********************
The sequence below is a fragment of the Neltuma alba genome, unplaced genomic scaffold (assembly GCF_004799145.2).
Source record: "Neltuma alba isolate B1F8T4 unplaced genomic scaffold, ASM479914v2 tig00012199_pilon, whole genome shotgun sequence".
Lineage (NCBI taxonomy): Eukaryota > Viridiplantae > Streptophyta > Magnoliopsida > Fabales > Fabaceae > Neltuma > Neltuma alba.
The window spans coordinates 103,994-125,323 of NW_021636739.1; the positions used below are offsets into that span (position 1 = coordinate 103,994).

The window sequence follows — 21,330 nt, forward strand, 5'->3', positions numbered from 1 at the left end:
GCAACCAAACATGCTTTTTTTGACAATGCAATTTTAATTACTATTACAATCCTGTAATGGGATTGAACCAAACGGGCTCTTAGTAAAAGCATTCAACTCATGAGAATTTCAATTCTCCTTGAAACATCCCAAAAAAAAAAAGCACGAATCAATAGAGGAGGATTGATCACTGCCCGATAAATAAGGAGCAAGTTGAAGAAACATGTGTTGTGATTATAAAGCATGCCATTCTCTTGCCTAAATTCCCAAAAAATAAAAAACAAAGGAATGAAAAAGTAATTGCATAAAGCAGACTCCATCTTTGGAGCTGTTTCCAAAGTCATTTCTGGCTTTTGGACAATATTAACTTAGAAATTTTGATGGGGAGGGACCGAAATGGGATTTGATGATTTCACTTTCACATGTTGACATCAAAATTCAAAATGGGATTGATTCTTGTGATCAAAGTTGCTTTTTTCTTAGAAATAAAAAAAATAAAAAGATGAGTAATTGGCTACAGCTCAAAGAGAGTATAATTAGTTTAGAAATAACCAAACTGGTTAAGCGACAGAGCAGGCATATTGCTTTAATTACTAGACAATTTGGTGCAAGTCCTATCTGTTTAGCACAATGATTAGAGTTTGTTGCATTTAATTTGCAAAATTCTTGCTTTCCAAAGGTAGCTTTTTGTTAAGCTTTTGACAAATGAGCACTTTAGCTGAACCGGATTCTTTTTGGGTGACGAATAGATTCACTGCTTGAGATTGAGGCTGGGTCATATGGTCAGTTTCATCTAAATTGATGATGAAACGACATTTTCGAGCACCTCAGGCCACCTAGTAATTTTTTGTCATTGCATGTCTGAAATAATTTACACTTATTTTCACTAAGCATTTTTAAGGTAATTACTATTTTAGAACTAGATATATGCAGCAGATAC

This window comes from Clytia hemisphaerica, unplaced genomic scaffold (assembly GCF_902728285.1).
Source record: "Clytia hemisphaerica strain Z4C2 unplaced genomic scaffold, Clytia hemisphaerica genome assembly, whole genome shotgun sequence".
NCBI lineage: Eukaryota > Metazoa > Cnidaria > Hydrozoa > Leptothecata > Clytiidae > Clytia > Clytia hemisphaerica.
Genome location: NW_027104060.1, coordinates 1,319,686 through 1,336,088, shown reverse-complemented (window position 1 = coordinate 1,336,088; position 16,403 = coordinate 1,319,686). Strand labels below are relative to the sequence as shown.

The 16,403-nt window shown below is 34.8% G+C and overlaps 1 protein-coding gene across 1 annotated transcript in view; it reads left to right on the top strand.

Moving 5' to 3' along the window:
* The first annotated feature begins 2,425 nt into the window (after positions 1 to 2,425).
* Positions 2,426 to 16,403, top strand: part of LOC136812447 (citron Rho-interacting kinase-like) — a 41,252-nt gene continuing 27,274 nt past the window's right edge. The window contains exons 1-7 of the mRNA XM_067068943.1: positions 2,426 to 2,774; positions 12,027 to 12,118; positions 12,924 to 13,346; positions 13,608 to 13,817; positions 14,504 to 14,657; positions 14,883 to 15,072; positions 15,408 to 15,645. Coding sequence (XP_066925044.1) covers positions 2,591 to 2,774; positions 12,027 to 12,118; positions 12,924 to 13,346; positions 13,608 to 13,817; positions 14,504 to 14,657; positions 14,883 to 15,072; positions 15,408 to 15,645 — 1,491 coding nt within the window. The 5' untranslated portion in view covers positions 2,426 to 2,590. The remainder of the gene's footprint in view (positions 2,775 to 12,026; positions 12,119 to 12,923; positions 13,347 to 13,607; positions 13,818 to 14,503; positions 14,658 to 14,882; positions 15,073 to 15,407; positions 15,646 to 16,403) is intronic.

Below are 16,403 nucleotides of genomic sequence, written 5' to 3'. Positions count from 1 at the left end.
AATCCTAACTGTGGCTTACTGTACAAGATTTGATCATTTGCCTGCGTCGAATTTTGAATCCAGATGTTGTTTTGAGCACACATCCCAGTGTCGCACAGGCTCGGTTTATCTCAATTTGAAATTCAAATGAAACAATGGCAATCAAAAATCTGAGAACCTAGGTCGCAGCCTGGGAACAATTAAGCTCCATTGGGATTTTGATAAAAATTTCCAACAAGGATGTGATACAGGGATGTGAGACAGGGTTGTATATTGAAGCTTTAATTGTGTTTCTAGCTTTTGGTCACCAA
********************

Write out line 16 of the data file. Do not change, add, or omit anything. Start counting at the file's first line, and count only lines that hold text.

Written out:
AATCCTAACTGTGGCTTACTGTACAAGATTTGATCATTTGCCTGCGTCGAATTTTGAATCCAGATGTTGTTTTGAGCACACATCCCAGTGTCGCACAGGCTCGGTTTATCTCAATTTGAAATTCAAATGAAACAATGGCAATCAAAAATCTGAGAACCTAGGTCGCAGCCTGGGAACAATTAAGCTCCATTGGGATTTTGATAAAAATTTCCAACAAGGATGTGATACAGGGATGTGAGACAGGGTTGTATATTGAAGCTTTAATTGTGTTTCTAGCTTTTGGTCACCAA